Treatment within one hour from heart attack can save life
Every year international campaigns turn the spotlight on better heart health on World Heart Day, citing cardiovascular ailments (heart disease and stroke) as the world's biggest killer disease. But not only is heart disease preventable with lifestyle modification but timely treatment by identifying symptoms and seeking medical attention can prevent death due to heart disease and salvage heart muscle.
“Much of the problem lies in denial of symptoms and delay in treatment,” says M.Chenniappan, senior cardiologist and president, ECG-ECHO Club. “Treatment within 30 to 60 minutes from the onset of attack, called as golden hour, can not only prevent death but save the heart muscle. Delay in treatment may save the patient's life but would leave him with poor quality of life and reduced heart health.”
“Though thrombolytic drugs can be administered up to 12 hours of the attack, immediate attention adds quality and quantity to a patient's life”, reiterates Nallusamy Senthilkumar, cardiologist, KMC Hospitals.
Though all chest pain is not identified with cardiac pain ( ulcer, muscle and bone pain being other causes) it is important to seek medical care at the nearest treating centre if pain persists for over 20 minutes. Cardiac pain is usually compressive and is accompanied by perspiration and palpitation.
Those who experience symptoms for the first time would do well not to ignore it even if chest pain is of the pricking, burning or pressing kind, warns Dr. Senthilkumar.
Symptoms are not similar
Noting that diseases don't read textbooks, Dr.Chenniappan cautions symptoms are not of a similar pattern. “Don't diagnose or decide treatment if you fall into the high-risk category: smokers, persons with diabetes, hyper tension, high cholesterol, obesity or mental stress.” Heart attack symptoms are also usually typical in diabetics characterised by unusual tiredness and hiccups, which can be confused with low sugar symptoms.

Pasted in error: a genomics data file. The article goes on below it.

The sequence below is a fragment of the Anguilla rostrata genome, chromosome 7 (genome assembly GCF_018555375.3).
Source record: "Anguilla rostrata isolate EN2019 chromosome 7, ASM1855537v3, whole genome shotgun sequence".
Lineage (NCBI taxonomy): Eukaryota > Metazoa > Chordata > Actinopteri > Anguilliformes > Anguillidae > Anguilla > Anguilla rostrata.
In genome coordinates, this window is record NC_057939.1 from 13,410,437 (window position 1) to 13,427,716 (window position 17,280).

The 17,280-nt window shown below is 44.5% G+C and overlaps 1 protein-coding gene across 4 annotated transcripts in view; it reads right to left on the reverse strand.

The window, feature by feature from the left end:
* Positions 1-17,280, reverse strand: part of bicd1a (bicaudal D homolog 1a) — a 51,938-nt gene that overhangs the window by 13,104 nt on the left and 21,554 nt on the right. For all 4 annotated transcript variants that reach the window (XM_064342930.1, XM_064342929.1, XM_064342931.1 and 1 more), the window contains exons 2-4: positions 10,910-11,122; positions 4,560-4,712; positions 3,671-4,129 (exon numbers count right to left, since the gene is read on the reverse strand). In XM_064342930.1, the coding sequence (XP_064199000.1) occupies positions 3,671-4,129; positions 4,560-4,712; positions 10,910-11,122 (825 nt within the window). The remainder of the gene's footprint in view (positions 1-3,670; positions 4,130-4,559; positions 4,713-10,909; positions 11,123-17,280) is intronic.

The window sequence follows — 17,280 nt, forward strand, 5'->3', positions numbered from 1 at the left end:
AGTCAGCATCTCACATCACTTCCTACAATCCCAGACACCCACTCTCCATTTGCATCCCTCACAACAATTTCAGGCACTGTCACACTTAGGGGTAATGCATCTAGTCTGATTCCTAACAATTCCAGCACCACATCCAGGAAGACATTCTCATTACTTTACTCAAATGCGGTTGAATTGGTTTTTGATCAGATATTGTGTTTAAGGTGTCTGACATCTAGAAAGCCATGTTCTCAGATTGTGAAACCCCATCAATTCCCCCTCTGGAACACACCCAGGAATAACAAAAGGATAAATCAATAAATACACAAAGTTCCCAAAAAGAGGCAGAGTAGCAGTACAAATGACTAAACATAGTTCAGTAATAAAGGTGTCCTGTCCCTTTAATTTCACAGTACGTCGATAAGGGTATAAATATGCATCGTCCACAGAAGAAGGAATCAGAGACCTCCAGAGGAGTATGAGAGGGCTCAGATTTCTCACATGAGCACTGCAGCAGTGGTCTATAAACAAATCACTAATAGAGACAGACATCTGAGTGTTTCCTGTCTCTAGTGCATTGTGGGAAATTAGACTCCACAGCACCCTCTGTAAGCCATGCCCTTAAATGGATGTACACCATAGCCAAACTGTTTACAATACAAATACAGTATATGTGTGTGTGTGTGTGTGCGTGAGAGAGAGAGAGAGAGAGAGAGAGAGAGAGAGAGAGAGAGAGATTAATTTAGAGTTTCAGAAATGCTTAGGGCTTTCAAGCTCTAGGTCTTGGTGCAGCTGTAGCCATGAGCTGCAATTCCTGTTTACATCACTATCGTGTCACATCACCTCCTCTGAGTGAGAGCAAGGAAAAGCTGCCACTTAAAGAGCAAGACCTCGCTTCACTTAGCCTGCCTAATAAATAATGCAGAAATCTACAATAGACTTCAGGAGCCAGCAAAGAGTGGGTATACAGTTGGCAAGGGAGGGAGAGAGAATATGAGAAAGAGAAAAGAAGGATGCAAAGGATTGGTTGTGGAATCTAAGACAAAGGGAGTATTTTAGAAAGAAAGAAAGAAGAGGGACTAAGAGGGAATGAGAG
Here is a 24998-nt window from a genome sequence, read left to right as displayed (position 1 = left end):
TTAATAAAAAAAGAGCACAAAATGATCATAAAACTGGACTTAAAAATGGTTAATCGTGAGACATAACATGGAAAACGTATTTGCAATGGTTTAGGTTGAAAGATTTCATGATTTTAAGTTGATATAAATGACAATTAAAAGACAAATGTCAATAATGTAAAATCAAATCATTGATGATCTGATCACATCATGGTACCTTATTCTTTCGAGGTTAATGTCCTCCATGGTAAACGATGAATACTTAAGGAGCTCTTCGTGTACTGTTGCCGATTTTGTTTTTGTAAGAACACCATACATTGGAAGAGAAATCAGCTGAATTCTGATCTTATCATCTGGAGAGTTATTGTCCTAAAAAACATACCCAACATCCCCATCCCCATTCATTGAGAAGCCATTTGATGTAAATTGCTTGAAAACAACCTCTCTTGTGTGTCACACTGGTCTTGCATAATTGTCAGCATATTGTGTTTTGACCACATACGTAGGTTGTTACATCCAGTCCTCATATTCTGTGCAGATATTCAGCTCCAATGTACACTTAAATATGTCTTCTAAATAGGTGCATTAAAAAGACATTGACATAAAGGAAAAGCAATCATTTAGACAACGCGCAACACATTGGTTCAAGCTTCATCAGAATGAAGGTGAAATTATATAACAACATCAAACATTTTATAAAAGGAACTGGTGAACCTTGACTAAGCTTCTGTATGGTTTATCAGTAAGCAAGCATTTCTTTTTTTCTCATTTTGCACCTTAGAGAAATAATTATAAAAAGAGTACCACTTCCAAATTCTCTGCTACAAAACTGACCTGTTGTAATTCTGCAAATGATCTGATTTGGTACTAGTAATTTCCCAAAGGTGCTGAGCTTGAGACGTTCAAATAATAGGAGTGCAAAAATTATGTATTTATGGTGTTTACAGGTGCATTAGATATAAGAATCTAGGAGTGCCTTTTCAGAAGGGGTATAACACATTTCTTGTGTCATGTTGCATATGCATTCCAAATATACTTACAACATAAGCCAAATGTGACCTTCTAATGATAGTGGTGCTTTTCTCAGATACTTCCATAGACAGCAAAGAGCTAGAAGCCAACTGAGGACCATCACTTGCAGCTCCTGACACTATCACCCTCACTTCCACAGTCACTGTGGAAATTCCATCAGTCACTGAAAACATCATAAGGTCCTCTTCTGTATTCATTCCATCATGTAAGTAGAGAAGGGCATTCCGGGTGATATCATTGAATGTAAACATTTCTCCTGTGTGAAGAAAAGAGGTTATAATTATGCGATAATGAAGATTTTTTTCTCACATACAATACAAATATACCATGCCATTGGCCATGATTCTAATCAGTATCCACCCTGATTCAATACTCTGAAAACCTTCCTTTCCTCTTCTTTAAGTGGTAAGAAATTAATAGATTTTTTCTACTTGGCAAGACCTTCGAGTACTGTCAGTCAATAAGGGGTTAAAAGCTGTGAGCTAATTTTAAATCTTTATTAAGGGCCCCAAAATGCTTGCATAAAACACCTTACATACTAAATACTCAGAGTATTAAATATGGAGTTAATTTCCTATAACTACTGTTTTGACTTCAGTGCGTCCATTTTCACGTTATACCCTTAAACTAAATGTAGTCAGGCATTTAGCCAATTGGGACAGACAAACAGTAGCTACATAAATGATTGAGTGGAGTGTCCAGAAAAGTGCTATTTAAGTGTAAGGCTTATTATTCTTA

Dr.Chenniappan stresses on the need for multi-specialty hospitals to adopt a special policy to handle chest pain in order to achieve best results. “Chest pain cases should be attended promptly instead of putting the patient through prolonged emergency procedure. Even angioplasty is effective if performed within 120 minutes of heart attack.”
Improving care in periphery and rural areas is a prerequisite to ensure that someone who has a heart attack does not suffer due to lack of access to a cardiologist, he adds.
The ECG-ECHO club trains general practitioners in rural pockets to administer preliminary treatment for cardiac emergencies. By networking with physicians in tertiary care hospitals, advanced care is provided with minimised time delay as practitioners apprise counterparts in city hospitals and arrangements are put in place before patients reach the hospital.
According to Dr.Senthilkumar, smoking is the major cause for heart attacks in persons below 40, while Dr.Chenniappan says that mental stress as a contributory factor cannot be underestimated. It is lifestyle modification and public education, not advanced technologies, which have brought down heart attack rates in some parts of the world, he adds.
A State government initiative to combat heart disease by screening patients above 30 for diabetes and hypertension has been introduced in government hospitals under the Tamil Nadu Health Systems Project.